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ORNL's Communications team works with news media seeking information about the laboratory. Media may use the resources listed below or send questions to news@ornl.gov.

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ORNL researchers and energy storage startup Sparkz have developed a cobalt-free cathode material for use in lithium-ion batteries Credit: Ilias Belharouak/Oak Ridge National Laboratory, U.S. Dept. of Energy

Four research teams from the Department of Energy’s Oak Ridge National Laboratory and their technologies have received 2020 R&D 100 Awards.

EERE Assistant Secretary Daniel Simmons, center right, with ORNL’s Xin Sun, EERE Deputy Assistant Secretary Alex Fitzsimmons and ORNL’s Moe Khaleel, helped launch new capabilities to advance connected and automated vehicle technologies at the DOE National Transportation Research Center at ORNL. Credit: Carlos Jones/ORNL, U.S. Dept. of Energy

ORNL and Department of Energy officials dedicated the launch of two clean energy research initiatives that focus on the recycling and recovery of advanced manufacturing materials and on connected and autonomous vehicle technologies.

Researcher Chase Joslin uses Peregrine software to monitor and analyze a component being 3D printed at the Manufacturing Demonstration Facility at ORNL. Credit: Luke Scime/ORNL, U.S. Dept. of Energy.

Oak Ridge National Laboratory researchers have developed artificial intelligence software for powder bed 3D printers that assesses the quality of parts in real time, without the need for expensive characterization equipment.

Andrew Harter, pictured, and fellow ORNL staff members formed Horizon31 to build a set of products and services that provide customized unmanned vehicle control systems. Credit: Carlos Jones/ORNL, U.S. Dept. of Energy

Horizon31, LLC has exclusively licensed a novel communication system that allows users to reliably operate unmanned vehicles such as drones from anywhere in the world using only an internet connection.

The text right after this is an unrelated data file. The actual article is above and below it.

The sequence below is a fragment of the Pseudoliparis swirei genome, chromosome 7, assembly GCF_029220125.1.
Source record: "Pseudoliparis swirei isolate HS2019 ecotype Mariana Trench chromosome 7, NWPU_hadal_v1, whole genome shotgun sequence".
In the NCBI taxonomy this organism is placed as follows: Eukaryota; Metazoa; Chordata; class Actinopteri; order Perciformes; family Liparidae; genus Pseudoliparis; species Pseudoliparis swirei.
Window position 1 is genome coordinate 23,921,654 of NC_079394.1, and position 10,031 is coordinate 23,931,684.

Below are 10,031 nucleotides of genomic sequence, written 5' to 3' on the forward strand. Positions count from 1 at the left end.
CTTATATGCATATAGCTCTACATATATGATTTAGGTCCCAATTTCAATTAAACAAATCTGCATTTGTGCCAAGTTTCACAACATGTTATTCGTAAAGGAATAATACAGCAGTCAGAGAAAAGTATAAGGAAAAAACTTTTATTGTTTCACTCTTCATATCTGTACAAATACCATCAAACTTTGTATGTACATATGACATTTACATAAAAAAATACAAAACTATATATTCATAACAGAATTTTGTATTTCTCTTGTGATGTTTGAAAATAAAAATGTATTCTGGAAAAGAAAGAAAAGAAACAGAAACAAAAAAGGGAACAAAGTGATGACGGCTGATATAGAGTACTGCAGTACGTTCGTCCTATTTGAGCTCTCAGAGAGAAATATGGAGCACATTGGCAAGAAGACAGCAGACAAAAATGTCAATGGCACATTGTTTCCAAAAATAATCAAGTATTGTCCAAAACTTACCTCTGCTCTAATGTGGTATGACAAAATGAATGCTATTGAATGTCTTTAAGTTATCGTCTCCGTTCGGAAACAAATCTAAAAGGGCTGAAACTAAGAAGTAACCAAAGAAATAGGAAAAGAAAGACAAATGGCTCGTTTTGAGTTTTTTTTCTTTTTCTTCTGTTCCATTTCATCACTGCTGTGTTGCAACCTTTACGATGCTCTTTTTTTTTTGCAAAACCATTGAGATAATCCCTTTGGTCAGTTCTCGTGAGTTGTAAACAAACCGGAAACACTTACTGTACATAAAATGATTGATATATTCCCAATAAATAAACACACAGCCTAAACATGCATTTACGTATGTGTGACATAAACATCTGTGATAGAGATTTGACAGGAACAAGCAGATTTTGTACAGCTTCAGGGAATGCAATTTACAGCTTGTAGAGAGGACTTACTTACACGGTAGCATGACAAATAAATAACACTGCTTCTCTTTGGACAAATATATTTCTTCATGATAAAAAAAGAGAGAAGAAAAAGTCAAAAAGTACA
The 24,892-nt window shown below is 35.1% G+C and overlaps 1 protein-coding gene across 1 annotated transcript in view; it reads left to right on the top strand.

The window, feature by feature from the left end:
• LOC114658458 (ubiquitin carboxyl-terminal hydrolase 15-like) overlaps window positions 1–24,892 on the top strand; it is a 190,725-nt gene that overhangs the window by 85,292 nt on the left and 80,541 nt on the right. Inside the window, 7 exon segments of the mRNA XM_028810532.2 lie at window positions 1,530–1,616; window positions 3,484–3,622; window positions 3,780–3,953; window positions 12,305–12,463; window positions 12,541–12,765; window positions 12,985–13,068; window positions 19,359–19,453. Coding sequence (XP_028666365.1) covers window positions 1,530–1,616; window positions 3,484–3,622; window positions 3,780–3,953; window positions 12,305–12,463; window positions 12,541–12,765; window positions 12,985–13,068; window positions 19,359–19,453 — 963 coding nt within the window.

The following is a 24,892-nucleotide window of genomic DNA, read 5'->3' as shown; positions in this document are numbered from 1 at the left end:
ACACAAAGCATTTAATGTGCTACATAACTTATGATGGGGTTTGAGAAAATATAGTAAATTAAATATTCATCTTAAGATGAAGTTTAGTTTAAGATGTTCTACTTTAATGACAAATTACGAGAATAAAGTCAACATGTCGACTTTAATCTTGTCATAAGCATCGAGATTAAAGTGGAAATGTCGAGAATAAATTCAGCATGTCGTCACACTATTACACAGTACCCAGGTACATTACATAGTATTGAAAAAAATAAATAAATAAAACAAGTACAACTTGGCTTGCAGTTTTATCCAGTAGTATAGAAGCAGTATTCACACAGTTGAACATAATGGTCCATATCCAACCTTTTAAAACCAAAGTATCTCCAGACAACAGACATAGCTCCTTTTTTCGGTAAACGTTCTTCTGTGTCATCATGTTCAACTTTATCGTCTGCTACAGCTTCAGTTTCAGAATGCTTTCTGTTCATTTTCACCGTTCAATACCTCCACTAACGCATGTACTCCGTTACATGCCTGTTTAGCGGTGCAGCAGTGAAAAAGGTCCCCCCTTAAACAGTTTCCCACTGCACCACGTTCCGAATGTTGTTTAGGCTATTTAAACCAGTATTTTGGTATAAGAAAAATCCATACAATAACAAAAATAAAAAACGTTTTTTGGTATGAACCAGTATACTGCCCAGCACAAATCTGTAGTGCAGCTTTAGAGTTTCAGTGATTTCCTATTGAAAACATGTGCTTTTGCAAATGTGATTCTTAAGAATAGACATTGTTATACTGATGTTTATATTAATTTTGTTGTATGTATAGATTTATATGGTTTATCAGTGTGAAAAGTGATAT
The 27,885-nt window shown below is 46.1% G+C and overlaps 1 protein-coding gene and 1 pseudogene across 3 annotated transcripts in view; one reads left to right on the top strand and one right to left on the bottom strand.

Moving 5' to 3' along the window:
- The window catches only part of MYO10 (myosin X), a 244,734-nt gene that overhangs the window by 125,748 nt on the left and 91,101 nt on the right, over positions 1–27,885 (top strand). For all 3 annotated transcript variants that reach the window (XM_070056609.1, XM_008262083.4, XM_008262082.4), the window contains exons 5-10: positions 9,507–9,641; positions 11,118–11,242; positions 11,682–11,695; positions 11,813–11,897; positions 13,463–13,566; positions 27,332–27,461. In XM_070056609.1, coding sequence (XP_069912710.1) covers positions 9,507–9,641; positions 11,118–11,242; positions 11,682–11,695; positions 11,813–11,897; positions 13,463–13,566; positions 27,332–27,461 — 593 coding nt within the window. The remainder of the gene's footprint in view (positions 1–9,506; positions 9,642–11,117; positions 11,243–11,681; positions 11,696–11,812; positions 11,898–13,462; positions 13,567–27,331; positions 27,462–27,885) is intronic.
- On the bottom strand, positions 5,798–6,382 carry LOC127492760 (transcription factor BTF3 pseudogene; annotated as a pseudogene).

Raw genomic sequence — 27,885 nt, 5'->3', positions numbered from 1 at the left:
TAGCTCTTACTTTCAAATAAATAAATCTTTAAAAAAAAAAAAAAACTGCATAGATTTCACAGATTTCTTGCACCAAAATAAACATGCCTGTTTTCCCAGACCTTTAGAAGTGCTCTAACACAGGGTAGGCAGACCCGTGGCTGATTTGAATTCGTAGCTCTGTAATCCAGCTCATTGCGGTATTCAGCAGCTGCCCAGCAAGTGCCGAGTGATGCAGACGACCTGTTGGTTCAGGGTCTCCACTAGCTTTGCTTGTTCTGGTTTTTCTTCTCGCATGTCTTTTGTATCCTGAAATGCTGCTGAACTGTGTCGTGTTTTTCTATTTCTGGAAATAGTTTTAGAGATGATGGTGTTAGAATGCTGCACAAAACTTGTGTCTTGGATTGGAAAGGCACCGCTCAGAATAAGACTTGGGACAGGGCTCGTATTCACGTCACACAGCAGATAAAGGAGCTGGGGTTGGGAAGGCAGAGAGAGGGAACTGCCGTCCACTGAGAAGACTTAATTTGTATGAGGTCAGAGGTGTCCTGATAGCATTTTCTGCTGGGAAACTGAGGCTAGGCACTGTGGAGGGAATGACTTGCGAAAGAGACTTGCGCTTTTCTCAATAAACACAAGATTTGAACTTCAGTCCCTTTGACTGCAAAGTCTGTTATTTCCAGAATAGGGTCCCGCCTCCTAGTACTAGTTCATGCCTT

Sergei Kalinin

Five researchers at the Department of Energy’s Oak Ridge National Laboratory have been named ORNL Corporate Fellows in recognition of significant career accomplishments and continued leadership in their scientific fields.

An organic solvent and water separate and form nanoclusters on the hydrophobic and hydrophilic sections of plant material, driving the efficient deconstruction of biomass. Credit: Michelle Lehman/ORNL, U.S. Dept. of Energy

Scientists at ORNL used neutron scattering and supercomputing to better understand how an organic solvent and water work together to break down plant biomass, creating a pathway to significantly improve the production of renewable

A nanobrush made by pulsed laser deposition of CeO2 and Y2O3 with dim and bright bands, respectively, is seen in cross-section with scanning transmission electron microscopy. Credit: Oak Ridge National Laboratory, U.S. Dept. of Energy

A team led by the Department of Energy’s Oak Ridge National Laboratory synthesized a tiny structure with high surface area and discovered how its unique architecture drives ions across interfaces to transport energy or information.

Transformational Challenge Reactor Demonstration items

Researchers at the Department of Energy’s Oak Ridge National Laboratory are refining their design of a 3D-printed nuclear reactor core, scaling up the additive manufacturing process necessary to build it, and developing methods

Data scientists at Oak Ridge National Laboratory have completed a study of long-term trends in the relationship between the timing of tree leafing and rising temperatures in the United States. The information is being incorporated into DOE’s Energy Exascale Earth System Model. Photo Credit: Oak Ridge National Laboratory, U.S. Dept. of Energy

A team of scientists led by Oak Ridge National Laboratory found that while all regions of the country can expect an earlier start to the growing season as temperatures rise, the trend is likely to become more variable year-over-year in hotter regions.

Closely spaced hydrogen atoms could facilitate superconductivity in ambient conditions

An international team of researchers has discovered the hydrogen atoms in a metal hydride material are much more tightly spaced than had been predicted for decades — a feature that could possibly facilitate superconductivity at or near room temperature and pressure.